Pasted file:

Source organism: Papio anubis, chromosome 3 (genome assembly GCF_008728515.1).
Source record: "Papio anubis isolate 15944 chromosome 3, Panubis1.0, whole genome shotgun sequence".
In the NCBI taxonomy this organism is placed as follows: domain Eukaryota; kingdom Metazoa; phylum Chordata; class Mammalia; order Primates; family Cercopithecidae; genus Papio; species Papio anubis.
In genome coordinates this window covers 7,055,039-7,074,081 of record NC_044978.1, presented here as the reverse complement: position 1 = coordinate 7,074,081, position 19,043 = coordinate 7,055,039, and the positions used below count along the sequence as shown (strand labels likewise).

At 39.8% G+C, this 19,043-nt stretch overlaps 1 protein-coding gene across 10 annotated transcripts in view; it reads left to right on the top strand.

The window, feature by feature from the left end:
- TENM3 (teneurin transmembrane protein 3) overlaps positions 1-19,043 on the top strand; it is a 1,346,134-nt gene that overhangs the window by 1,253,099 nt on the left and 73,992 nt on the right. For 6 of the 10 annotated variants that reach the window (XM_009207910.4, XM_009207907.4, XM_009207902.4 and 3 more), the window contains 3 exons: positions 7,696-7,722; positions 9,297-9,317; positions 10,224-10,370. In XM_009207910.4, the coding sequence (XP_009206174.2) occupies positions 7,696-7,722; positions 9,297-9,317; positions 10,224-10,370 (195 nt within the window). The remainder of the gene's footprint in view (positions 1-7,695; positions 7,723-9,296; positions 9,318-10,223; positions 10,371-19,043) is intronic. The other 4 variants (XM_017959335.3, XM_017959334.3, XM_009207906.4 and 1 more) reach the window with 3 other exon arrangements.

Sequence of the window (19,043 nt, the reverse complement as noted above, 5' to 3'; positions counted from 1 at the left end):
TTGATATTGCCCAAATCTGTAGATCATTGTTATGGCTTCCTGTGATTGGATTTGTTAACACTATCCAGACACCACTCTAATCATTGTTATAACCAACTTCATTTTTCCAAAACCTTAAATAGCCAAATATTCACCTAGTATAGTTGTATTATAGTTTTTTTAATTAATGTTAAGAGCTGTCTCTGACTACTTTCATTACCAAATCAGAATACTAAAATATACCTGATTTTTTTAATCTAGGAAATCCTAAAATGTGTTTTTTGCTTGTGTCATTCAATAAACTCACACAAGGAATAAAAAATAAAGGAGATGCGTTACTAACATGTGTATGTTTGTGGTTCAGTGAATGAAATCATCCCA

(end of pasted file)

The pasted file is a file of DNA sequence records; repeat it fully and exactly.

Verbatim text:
Source organism: Papio anubis, chromosome 3 (genome assembly GCF_008728515.1).
Source record: "Papio anubis isolate 15944 chromosome 3, Panubis1.0, whole genome shotgun sequence".
In the NCBI taxonomy this organism is placed as follows: domain Eukaryota; kingdom Metazoa; phylum Chordata; class Mammalia; order Primates; family Cercopithecidae; genus Papio; species Papio anubis.
In genome coordinates this window covers 7,055,039-7,074,081 of record NC_044978.1, presented here as the reverse complement: position 1 = coordinate 7,074,081, position 19,043 = coordinate 7,055,039, and the positions used below count along the sequence as shown (strand labels likewise).

At 39.8% G+C, this 19,043-nt stretch overlaps 1 protein-coding gene across 10 annotated transcripts in view; it reads left to right on the top strand.

The window, feature by feature from the left end:
- TENM3 (teneurin transmembrane protein 3) overlaps positions 1-19,043 on the top strand; it is a 1,346,134-nt gene that overhangs the window by 1,253,099 nt on the left and 73,992 nt on the right. For 6 of the 10 annotated variants that reach the window (XM_009207910.4, XM_009207907.4, XM_009207902.4 and 3 more), the window contains 3 exons: positions 7,696-7,722; positions 9,297-9,317; positions 10,224-10,370. In XM_009207910.4, the coding sequence (XP_009206174.2) occupies positions 7,696-7,722; positions 9,297-9,317; positions 10,224-10,370 (195 nt within the window). The remainder of the gene's footprint in view (positions 1-7,695; positions 7,723-9,296; positions 9,318-10,223; positions 10,371-19,043) is intronic. The other 4 variants (XM_017959335.3, XM_017959334.3, XM_009207906.4 and 1 more) reach the window with 3 other exon arrangements.

Sequence of the window (19,043 nt, the reverse complement as noted above, 5' to 3'; positions counted from 1 at the left end):
TTGATATTGCCCAAATCTGTAGATCATTGTTATGGCTTCCTGTGATTGGATTTGTTAACACTATCCAGACACCACTCTAATCATTGTTATAACCAACTTCATTTTTCCAAAACCTTAAATAGCCAAATATTCACCTAGTATAGTTGTATTATAGTTTTTTTAATTAATGTTAAGAGCTGTCTCTGACTACTTTCATTACCAAATCAGAATACTAAAATATACCTGATTTTTTTAATCTAGGAAATCCTAAAATGTGTTTTTTGCTTGTGTCATTCAATAAACTCACACAAGGAATAAAAAATAAAGGAGATGCGTTACTAACATGTGTATGTTTGTGGTTCAGTGAATGAAATCATCCCA